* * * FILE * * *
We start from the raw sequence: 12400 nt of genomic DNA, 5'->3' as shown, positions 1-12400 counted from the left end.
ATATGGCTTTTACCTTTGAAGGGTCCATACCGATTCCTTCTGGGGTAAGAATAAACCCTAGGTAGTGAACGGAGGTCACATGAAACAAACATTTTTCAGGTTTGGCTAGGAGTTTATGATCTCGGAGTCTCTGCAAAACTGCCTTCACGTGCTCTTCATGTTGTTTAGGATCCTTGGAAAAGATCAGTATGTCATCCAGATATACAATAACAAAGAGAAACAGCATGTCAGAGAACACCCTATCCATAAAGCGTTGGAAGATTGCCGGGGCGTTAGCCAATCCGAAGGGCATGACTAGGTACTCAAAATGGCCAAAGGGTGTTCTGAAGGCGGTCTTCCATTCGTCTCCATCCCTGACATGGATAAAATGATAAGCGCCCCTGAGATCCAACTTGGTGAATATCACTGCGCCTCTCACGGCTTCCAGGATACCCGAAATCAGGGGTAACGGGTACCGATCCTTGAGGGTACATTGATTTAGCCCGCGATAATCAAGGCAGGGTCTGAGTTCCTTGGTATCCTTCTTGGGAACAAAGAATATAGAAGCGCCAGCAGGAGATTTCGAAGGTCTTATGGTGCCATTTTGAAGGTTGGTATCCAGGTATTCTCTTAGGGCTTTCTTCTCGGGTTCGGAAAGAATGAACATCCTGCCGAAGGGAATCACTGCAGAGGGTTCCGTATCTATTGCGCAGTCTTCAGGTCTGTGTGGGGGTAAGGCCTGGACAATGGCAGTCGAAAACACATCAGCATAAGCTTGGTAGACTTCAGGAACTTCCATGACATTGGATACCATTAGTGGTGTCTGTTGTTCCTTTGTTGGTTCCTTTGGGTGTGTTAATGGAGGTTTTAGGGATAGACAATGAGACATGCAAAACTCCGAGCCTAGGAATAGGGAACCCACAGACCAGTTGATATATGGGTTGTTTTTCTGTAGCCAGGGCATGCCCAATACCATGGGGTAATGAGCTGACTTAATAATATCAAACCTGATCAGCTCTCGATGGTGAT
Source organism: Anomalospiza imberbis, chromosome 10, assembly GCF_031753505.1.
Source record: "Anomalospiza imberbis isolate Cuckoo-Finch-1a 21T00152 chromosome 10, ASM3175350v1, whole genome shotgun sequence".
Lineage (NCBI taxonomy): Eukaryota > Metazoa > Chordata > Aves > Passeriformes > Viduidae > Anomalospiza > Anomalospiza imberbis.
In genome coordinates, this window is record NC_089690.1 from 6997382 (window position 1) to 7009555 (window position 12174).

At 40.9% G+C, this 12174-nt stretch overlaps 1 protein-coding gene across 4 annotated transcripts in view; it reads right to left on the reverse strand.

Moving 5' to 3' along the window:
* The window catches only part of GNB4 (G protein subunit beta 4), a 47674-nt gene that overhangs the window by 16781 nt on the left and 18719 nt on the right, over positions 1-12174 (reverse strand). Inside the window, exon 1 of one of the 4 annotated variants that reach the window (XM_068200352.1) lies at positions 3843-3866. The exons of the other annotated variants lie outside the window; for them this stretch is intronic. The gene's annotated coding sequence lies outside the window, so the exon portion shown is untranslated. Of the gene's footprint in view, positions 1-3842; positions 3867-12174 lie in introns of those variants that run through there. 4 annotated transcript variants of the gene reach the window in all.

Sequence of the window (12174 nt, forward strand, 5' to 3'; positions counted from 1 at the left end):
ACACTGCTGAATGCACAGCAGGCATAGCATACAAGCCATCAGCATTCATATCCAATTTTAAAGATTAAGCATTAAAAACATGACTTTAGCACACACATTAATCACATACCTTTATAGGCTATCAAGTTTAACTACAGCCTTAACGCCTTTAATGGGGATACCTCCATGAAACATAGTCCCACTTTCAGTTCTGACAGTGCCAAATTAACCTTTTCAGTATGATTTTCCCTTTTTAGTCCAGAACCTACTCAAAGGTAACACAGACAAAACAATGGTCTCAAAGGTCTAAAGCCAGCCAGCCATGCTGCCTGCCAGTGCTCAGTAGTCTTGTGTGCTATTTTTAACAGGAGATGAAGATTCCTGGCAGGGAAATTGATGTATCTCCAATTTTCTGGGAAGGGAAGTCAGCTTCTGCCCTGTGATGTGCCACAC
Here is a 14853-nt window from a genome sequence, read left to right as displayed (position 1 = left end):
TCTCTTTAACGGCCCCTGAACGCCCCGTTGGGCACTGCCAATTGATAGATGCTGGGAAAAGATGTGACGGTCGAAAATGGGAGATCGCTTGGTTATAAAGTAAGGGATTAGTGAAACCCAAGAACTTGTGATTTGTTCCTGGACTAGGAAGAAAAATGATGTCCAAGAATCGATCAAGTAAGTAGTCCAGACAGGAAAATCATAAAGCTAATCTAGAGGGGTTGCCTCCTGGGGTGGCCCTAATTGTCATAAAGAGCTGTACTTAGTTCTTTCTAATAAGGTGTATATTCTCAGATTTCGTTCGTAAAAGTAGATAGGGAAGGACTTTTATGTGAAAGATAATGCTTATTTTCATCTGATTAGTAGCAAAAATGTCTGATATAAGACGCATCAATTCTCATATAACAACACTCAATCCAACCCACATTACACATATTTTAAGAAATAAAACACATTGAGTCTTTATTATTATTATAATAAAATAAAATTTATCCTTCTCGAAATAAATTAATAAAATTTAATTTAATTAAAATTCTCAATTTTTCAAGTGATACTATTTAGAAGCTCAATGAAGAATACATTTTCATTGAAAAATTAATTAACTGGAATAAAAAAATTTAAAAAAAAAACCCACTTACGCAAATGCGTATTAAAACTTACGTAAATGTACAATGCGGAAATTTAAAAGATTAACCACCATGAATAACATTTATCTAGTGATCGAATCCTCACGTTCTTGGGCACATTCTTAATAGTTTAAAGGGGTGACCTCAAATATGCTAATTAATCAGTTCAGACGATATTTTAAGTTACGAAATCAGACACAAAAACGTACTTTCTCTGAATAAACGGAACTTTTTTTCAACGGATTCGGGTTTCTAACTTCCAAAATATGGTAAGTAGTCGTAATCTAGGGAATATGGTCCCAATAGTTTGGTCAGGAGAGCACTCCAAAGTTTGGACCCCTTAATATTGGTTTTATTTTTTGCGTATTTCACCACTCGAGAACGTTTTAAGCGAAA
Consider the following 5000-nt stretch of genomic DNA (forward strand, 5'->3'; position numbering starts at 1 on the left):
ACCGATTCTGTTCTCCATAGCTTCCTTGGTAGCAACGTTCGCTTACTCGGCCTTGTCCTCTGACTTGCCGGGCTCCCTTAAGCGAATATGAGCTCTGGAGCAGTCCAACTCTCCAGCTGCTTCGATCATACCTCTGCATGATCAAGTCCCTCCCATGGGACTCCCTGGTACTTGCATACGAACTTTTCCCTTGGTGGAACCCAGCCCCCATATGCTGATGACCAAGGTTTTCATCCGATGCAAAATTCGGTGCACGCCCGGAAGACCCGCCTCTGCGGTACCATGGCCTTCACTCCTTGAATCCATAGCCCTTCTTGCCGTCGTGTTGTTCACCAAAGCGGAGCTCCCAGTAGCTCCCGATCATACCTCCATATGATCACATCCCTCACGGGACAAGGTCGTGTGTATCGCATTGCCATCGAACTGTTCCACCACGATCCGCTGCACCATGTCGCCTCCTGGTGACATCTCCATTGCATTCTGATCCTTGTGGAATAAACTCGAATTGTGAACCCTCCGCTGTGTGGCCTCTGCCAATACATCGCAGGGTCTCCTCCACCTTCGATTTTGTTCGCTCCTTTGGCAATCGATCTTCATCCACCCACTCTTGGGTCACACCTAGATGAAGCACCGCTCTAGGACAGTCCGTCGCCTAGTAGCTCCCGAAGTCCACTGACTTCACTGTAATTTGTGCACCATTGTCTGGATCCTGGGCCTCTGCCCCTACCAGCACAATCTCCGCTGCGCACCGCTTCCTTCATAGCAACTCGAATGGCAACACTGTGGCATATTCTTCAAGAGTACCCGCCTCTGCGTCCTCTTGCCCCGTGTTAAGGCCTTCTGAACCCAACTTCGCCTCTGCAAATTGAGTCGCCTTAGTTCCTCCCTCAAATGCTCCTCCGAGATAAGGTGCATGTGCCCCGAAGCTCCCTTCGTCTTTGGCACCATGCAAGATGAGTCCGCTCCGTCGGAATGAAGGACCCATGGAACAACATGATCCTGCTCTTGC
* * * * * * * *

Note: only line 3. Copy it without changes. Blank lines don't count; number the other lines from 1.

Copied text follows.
Source organism: Anomalospiza imberbis, chromosome 10, assembly GCF_031753505.1.